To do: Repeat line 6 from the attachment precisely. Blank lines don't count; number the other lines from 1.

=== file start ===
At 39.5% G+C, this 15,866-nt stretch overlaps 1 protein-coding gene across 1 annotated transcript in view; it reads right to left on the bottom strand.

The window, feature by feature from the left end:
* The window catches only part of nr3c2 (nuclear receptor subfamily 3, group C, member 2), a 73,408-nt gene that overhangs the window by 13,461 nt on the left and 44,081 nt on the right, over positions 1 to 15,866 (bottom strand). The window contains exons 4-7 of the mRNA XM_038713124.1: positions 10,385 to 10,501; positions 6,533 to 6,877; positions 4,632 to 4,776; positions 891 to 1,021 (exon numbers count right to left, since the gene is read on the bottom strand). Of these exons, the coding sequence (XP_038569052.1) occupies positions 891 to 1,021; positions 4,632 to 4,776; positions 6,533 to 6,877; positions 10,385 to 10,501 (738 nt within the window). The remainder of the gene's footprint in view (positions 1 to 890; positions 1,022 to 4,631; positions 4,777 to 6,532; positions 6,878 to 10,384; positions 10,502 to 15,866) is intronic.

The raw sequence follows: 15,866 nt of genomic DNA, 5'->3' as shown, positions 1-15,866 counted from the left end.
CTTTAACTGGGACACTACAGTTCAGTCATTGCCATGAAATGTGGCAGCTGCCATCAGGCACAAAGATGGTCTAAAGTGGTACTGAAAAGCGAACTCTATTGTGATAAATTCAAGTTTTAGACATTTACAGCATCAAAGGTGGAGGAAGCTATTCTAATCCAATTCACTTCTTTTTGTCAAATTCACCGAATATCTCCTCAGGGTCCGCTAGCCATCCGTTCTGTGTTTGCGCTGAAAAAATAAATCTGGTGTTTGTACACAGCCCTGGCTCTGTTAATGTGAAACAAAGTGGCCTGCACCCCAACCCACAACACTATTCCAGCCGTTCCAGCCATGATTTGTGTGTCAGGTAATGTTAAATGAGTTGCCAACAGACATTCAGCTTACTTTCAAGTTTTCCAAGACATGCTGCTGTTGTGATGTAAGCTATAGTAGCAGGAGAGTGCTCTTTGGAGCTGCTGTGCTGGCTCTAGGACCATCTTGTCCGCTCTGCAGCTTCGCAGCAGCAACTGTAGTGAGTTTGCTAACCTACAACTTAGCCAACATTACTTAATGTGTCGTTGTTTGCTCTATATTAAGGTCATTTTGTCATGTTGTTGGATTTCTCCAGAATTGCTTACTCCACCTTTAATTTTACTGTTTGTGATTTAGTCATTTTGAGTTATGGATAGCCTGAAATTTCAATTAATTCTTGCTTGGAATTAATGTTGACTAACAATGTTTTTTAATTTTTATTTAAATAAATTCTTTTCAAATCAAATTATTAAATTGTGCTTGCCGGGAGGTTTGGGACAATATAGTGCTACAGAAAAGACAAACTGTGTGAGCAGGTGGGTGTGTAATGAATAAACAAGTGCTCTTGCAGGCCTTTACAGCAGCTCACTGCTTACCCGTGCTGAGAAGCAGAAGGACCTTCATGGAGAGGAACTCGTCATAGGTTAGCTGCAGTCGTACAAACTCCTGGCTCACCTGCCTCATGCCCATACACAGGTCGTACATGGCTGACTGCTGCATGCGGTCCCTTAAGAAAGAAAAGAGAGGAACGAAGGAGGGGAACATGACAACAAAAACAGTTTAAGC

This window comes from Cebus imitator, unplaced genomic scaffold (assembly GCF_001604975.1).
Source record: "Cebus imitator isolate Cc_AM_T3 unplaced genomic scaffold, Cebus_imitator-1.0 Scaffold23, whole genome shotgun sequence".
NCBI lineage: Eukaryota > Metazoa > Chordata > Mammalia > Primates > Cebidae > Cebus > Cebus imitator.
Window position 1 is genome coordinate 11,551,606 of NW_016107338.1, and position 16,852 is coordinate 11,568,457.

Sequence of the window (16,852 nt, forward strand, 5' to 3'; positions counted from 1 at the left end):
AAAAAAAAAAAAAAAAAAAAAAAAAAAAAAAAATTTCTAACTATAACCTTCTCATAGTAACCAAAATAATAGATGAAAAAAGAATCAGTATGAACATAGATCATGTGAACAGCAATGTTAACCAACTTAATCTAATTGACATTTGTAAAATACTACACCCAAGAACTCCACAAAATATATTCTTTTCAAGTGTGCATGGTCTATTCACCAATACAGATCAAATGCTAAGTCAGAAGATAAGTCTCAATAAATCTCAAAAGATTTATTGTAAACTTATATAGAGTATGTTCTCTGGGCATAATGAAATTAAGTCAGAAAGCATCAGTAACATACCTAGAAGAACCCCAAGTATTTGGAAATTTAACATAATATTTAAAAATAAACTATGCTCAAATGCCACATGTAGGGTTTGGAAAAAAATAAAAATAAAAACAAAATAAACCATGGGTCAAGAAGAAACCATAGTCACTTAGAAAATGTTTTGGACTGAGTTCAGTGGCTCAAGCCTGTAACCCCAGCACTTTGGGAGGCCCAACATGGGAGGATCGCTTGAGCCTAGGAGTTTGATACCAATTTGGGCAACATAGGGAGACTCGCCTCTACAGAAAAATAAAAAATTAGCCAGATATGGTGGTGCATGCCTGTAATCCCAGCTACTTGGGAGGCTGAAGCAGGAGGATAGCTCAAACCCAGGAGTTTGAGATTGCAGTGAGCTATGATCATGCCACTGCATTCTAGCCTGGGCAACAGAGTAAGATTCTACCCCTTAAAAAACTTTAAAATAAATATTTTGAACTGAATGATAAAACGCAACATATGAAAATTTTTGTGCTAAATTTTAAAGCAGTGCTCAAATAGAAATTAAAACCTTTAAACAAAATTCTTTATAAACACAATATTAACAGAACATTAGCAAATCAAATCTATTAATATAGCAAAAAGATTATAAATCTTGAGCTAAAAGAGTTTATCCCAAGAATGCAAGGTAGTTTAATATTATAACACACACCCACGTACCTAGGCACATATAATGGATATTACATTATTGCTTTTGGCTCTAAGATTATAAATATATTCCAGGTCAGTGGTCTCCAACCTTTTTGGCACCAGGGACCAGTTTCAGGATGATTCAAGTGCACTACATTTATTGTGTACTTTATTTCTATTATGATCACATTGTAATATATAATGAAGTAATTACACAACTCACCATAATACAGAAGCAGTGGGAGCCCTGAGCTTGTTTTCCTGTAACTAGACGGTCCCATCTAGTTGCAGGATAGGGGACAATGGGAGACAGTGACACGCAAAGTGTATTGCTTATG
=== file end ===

This window comes from Cebus imitator, unplaced genomic scaffold (assembly GCF_001604975.1).